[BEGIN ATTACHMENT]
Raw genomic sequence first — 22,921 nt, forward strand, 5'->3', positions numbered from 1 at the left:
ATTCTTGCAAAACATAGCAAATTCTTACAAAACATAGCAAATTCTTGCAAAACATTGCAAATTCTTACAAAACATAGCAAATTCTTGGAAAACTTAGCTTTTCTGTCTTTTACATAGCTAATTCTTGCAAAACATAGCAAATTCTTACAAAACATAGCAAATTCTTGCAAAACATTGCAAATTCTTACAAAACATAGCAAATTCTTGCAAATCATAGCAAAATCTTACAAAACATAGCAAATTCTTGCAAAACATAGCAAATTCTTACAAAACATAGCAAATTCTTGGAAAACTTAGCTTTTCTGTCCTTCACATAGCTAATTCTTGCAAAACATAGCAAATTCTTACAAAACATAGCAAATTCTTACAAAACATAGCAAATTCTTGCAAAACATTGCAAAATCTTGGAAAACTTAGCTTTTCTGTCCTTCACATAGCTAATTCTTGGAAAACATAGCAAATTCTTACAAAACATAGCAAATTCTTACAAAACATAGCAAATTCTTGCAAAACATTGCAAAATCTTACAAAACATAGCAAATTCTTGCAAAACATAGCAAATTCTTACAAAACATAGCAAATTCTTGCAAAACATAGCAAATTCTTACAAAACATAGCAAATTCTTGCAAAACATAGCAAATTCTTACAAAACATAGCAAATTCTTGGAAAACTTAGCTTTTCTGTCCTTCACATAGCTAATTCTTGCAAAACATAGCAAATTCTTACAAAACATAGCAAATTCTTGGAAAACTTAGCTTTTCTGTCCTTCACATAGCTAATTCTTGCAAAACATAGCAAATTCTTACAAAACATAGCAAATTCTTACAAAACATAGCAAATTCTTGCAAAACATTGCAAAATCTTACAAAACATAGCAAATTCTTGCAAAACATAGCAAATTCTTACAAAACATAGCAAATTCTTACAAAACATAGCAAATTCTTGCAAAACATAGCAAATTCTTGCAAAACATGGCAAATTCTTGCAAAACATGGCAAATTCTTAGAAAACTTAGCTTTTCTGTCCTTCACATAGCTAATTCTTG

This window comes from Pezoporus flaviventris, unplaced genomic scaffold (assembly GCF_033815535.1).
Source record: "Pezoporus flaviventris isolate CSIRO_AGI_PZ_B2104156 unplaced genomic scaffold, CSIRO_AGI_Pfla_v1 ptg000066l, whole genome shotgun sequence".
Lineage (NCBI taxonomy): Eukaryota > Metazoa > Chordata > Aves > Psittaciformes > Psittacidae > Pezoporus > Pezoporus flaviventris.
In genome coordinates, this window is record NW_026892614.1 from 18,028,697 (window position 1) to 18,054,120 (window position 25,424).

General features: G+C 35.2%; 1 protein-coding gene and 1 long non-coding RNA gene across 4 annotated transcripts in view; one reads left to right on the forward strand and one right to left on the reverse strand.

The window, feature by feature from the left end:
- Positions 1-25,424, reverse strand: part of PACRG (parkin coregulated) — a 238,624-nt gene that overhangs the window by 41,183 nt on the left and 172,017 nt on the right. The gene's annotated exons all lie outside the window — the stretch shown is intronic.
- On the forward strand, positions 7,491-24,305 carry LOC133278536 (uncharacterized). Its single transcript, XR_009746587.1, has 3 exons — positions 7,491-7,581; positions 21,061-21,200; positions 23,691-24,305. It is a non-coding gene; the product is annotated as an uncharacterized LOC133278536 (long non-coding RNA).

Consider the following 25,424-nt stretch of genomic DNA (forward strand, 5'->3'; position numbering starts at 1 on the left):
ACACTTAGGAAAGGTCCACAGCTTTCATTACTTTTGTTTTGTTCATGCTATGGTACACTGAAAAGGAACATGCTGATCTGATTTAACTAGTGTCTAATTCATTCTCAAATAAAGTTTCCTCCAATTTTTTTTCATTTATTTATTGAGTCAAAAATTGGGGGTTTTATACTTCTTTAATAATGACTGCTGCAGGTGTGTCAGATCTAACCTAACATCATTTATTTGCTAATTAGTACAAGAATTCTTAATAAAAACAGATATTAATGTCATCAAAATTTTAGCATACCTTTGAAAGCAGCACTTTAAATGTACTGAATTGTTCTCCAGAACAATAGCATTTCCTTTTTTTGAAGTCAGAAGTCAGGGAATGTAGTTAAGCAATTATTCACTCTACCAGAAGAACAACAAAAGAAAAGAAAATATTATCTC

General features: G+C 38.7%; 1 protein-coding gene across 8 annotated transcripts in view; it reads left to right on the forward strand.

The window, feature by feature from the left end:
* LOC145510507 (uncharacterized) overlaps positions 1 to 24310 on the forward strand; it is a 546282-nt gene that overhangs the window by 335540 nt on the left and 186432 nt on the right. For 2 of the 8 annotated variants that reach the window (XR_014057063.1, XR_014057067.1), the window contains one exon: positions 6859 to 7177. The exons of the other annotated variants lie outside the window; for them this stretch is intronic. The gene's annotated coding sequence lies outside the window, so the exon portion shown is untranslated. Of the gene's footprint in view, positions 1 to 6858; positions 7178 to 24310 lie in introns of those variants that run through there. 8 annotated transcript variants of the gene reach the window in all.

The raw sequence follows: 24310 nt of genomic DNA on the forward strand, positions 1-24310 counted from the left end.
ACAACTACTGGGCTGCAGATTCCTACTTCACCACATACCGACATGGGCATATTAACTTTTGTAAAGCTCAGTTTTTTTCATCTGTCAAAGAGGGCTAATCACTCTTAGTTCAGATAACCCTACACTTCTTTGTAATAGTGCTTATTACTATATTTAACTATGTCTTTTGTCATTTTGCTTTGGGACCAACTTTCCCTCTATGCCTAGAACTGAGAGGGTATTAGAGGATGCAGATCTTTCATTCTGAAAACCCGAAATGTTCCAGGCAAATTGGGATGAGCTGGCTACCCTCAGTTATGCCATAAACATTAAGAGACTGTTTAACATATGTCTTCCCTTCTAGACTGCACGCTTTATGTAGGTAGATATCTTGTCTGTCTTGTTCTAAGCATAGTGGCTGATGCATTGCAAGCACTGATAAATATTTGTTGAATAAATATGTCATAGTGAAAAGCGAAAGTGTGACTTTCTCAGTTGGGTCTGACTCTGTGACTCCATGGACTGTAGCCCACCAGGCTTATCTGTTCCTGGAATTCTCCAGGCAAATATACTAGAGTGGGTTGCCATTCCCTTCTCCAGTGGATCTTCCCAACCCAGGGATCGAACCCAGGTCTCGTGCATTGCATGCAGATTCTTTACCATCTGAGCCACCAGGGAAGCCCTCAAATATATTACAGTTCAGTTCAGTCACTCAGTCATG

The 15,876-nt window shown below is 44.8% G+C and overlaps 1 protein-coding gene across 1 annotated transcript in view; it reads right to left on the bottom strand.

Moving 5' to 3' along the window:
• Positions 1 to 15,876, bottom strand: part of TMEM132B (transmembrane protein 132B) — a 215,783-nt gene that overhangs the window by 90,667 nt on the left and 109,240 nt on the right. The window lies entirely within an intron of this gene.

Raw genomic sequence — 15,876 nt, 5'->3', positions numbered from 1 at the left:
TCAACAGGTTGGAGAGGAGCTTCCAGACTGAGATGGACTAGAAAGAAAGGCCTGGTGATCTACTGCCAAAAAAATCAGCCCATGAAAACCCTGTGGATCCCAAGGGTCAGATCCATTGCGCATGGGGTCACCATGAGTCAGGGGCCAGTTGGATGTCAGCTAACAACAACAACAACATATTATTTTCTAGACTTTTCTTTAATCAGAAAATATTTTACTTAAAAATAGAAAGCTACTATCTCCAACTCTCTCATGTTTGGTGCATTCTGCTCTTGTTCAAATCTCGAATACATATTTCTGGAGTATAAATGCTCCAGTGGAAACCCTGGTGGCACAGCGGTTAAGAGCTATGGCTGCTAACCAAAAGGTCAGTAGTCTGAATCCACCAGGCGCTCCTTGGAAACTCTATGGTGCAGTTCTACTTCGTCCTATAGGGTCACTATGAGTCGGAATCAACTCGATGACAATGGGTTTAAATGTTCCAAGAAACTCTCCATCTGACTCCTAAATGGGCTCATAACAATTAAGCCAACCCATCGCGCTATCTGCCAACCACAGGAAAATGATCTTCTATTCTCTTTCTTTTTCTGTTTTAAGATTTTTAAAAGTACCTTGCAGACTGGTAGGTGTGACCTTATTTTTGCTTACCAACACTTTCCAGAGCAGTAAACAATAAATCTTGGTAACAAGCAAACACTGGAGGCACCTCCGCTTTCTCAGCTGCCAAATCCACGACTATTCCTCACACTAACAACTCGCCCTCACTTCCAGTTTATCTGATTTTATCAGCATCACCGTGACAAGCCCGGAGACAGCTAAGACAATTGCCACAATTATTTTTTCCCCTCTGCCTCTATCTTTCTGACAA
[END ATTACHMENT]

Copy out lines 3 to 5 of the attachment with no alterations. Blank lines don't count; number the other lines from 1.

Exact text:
This window comes from Pezoporus flaviventris, unplaced genomic scaffold (assembly GCF_033815535.1).
Source record: "Pezoporus flaviventris isolate CSIRO_AGI_PZ_B2104156 unplaced genomic scaffold, CSIRO_AGI_Pfla_v1 ptg000066l, whole genome shotgun sequence".
Lineage (NCBI taxonomy): Eukaryota > Metazoa > Chordata > Aves > Psittaciformes > Psittacidae > Pezoporus > Pezoporus flaviventris.